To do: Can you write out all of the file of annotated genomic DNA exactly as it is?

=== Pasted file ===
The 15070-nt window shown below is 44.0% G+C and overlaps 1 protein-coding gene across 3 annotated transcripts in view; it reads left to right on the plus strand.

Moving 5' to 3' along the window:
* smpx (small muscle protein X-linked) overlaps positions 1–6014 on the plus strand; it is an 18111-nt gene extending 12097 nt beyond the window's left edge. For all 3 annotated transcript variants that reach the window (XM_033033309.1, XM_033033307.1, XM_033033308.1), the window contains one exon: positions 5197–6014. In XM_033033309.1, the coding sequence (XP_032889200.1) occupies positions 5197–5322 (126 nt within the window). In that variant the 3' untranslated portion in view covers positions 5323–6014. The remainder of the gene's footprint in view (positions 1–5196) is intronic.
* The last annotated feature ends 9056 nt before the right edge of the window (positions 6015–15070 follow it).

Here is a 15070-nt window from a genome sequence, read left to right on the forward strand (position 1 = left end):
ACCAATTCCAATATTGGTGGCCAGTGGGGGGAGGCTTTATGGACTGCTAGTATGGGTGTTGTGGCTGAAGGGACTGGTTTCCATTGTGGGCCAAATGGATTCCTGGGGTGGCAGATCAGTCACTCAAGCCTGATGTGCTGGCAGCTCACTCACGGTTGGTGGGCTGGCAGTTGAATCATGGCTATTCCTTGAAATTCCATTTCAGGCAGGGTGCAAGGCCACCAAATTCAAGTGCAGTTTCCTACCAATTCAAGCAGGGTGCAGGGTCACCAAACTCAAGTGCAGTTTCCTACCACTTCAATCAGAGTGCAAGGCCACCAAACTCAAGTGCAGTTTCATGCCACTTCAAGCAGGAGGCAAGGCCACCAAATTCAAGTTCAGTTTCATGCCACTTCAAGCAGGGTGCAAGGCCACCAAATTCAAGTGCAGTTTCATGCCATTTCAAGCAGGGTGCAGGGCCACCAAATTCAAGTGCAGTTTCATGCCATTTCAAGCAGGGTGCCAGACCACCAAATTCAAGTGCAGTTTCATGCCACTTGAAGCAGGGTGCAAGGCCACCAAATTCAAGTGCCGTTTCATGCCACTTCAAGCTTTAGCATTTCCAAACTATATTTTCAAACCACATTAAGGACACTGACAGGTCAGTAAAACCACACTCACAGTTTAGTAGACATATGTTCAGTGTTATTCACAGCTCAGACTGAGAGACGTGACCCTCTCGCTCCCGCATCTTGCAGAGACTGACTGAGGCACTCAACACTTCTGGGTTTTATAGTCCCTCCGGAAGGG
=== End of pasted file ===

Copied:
The 15070-nt window shown below is 44.0% G+C and overlaps 1 protein-coding gene across 3 annotated transcripts in view; it reads left to right on the plus strand.

Moving 5' to 3' along the window:
* smpx (small muscle protein X-linked) overlaps positions 1–6014 on the plus strand; it is an 18111-nt gene extending 12097 nt beyond the window's left edge. For all 3 annotated transcript variants that reach the window (XM_033033309.1, XM_033033307.1, XM_033033308.1), the window contains one exon: positions 5197–6014. In XM_033033309.1, the coding sequence (XP_032889200.1) occupies positions 5197–5322 (126 nt within the window). In that variant the 3' untranslated portion in view covers positions 5323–6014. The remainder of the gene's footprint in view (positions 1–5196) is intronic.
* The last annotated feature ends 9056 nt before the right edge of the window (positions 6015–15070 follow it).

Here is a 15070-nt window from a genome sequence, read left to right on the forward strand (position 1 = left end):
ACCAATTCCAATATTGGTGGCCAGTGGGGGGAGGCTTTATGGACTGCTAGTATGGGTGTTGTGGCTGAAGGGACTGGTTTCCATTGTGGGCCAAATGGATTCCTGGGGTGGCAGATCAGTCACTCAAGCCTGATGTGCTGGCAGCTCACTCACGGTTGGTGGGCTGGCAGTTGAATCATGGCTATTCCTTGAAATTCCATTTCAGGCAGGGTGCAAGGCCACCAAATTCAAGTGCAGTTTCCTACCAATTCAAGCAGGGTGCAGGGTCACCAAACTCAAGTGCAGTTTCCTACCACTTCAATCAGAGTGCAAGGCCACCAAACTCAAGTGCAGTTTCATGCCACTTCAAGCAGGAGGCAAGGCCACCAAATTCAAGTTCAGTTTCATGCCACTTCAAGCAGGGTGCAAGGCCACCAAATTCAAGTGCAGTTTCATGCCATTTCAAGCAGGGTGCAGGGCCACCAAATTCAAGTGCAGTTTCATGCCATTTCAAGCAGGGTGCCAGACCACCAAATTCAAGTGCAGTTTCATGCCACTTGAAGCAGGGTGCAAGGCCACCAAATTCAAGTGCCGTTTCATGCCACTTCAAGCTTTAGCATTTCCAAACTATATTTTCAAACCACATTAAGGACACTGACAGGTCAGTAAAACCACACTCACAGTTTAGTAGACATATGTTCAGTGTTATTCACAGCTCAGACTGAGAGACGTGACCCTCTCGCTCCCGCATCTTGCAGAGACTGACTGAGGCACTCAACACTTCTGGGTTTTATAGTCCCTCCGGAAGGG